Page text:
Dallas Jessup created a video that teaches girls how to fight their way out of dangerous situations.
(CNN) -- Three teens have been named CNN Heroes finalists in the "Young Wonder" category for their work in the areas of autism, self-defense and race relations.
The three honorees were selected from thousands nominated online as ordinary people whose work has had an extraordinary impact on the lives of others.
All three will be acknowledged during "CNN Heroes: An All-Star Tribute," CNN's live global telecast airing Thursday, December 6, at 9 p.m. ET.
A blue ribbon panel of world leaders and luminaries will select one of the three for special recognition.
Between May and September, viewers in 80 countries submitted more than 7,000 nominations to CNN.com/Heroes.
The three individuals chosen for an "outstanding achievement by a person under the age of 18" are:
Kayla Cornale | Burlington, Ontario
Kayla Cornale wanted to be closer to Lorena, her autistic younger cousin, who because of her disorder was unable to communicate at the same level as the rest of her close-knit family.
Kayla, 18, observed her cousin's keen ability to memorize songs and devised a way to teach her how to talk, read and express emotions through melodies played on a piano.
Kayla assigned a letter of the alphabet to the center-most keys of the piano, and by linking language to sounds created a breakthrough in autism research. Kayla's patented system, "Sounds into Syllables," has won top awards at several international science fairs, captured the attention of autism researchers and is being tested in several Ontario school districts.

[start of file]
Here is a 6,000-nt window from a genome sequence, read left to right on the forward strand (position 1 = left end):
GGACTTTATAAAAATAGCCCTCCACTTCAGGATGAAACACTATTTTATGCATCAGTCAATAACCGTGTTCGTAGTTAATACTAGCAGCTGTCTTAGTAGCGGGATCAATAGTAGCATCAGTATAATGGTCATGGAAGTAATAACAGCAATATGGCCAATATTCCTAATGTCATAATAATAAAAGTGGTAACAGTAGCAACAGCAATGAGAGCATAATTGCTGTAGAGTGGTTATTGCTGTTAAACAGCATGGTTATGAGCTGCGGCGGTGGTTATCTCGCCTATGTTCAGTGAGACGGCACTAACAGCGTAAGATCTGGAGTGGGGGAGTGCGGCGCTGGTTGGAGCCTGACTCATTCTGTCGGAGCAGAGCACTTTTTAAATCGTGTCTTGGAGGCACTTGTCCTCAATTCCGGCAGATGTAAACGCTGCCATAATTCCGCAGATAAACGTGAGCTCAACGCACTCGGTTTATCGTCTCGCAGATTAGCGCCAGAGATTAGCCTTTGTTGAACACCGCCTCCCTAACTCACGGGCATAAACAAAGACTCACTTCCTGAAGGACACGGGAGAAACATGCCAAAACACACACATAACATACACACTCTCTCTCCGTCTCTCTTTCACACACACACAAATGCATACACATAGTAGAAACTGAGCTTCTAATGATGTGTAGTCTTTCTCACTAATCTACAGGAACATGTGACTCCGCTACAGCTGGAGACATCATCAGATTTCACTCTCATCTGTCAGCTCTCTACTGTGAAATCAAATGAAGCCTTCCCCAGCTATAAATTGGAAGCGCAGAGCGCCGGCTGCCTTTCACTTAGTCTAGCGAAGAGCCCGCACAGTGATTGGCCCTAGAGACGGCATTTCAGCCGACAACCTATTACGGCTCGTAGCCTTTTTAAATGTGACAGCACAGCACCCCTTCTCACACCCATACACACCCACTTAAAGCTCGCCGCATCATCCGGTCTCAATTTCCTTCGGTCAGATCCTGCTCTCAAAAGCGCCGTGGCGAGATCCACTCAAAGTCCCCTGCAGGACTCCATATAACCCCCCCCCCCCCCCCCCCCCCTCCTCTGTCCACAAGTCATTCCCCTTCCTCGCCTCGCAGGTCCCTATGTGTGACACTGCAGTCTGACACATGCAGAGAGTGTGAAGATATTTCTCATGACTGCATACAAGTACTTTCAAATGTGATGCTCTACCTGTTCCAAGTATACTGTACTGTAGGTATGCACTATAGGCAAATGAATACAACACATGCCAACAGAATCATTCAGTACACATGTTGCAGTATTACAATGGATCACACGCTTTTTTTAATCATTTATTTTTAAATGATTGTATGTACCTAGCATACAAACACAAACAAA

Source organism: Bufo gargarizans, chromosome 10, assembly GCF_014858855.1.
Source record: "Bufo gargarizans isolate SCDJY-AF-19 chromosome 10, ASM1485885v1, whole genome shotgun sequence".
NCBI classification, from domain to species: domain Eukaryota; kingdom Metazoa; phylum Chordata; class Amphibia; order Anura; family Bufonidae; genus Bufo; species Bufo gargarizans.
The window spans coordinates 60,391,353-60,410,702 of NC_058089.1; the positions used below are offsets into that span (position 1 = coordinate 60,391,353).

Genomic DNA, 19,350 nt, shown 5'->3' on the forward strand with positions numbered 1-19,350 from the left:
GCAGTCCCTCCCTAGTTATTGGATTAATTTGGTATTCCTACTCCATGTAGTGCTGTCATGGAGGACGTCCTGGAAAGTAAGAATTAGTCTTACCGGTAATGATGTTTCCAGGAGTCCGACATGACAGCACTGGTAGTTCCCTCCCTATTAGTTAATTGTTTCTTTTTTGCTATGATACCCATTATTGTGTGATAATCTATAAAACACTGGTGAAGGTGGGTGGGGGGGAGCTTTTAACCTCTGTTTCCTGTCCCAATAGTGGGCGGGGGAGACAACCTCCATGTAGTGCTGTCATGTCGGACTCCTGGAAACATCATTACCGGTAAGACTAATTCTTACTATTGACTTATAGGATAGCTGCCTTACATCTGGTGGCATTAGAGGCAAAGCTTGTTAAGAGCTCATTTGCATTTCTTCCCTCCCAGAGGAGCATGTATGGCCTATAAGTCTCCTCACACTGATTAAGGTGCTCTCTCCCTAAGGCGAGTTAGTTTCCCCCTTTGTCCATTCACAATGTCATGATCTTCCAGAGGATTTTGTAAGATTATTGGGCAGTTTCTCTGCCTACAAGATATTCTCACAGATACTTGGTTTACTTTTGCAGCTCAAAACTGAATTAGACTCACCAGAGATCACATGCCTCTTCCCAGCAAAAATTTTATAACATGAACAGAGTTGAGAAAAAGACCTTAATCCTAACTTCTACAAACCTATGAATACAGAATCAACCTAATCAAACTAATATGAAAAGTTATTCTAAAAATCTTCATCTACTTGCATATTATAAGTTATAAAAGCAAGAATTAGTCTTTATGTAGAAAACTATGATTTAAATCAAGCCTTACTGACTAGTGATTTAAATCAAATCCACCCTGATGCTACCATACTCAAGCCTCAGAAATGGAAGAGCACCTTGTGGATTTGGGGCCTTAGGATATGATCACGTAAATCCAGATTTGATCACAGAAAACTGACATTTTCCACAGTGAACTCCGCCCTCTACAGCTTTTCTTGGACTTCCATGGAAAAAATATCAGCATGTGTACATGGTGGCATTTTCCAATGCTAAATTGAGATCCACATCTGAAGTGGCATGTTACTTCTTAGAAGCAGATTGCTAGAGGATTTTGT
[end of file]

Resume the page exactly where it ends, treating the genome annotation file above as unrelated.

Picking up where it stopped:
By linking chords with emotions, Kayla has opened the door to communication for Lorena and others.
Dallas Jessup | Vancouver, Washington
After she watched a disturbing video of an 11-year-old girl being led away by the man who would later abuse and murder her, Dallas Jessup was spurred into action.
She realized most girls her age would not know how to defend themselves in a similar situation, but as a tae kwon do black belt with expertise in Filipino street fighting, Dallas had an idea of how to change that.
Dallas, 16, produced "Just Yell Fire," a video designed to teach young women and girls how to escape an attacker. The film, which has been downloaded 300,000 times, is available online for free. It teaches 10 easy-to-learn self-defense moves and includes a "Dating Bill of Rights."
Dallas speaks at schools, summer camps and business luncheons to increase awareness of the issue and her video, and she receives e-mails daily from abuse victims, parents, teens, crisis centers, police agencies and young women who thank her for making them feel safer and more empowered.
Josh Miller | Santa Monica, California
Concerned about racial tension and equality at Santa Monica High School, Josh Miller, 17, established the "Resilient Youth Foundation," a student-run nonprofit group dedicated to motivating high school students of all backgrounds to succeed in school and in life.
Josh's passion for evoking positive change increased when his teammate, classmate and good friend Eddie Lopez was killed in a drive-by shooting.
Despite the two friends' diverse backgrounds, they often discussed difficult topics and even aspired to tackle racial tensions that divided their school. As a star athlete with a 4.0 GPA, Eddie had hoped to be the first in his family to attend college.
When Eddie was killed, Josh established a scholarship program to recognize students with Eddie's drive for excellence.
Josh continued tackling many of the problems he and Eddie discussed by producing a documentary and creating a program called "Rewards for Results," which targets at-risk middle school students and rewards them for improving their grades.
More than 700 students have improved their GPAs, work ethic and citizenship as a result, and five Eddie Lopez scholarships have been awarded to deserving students.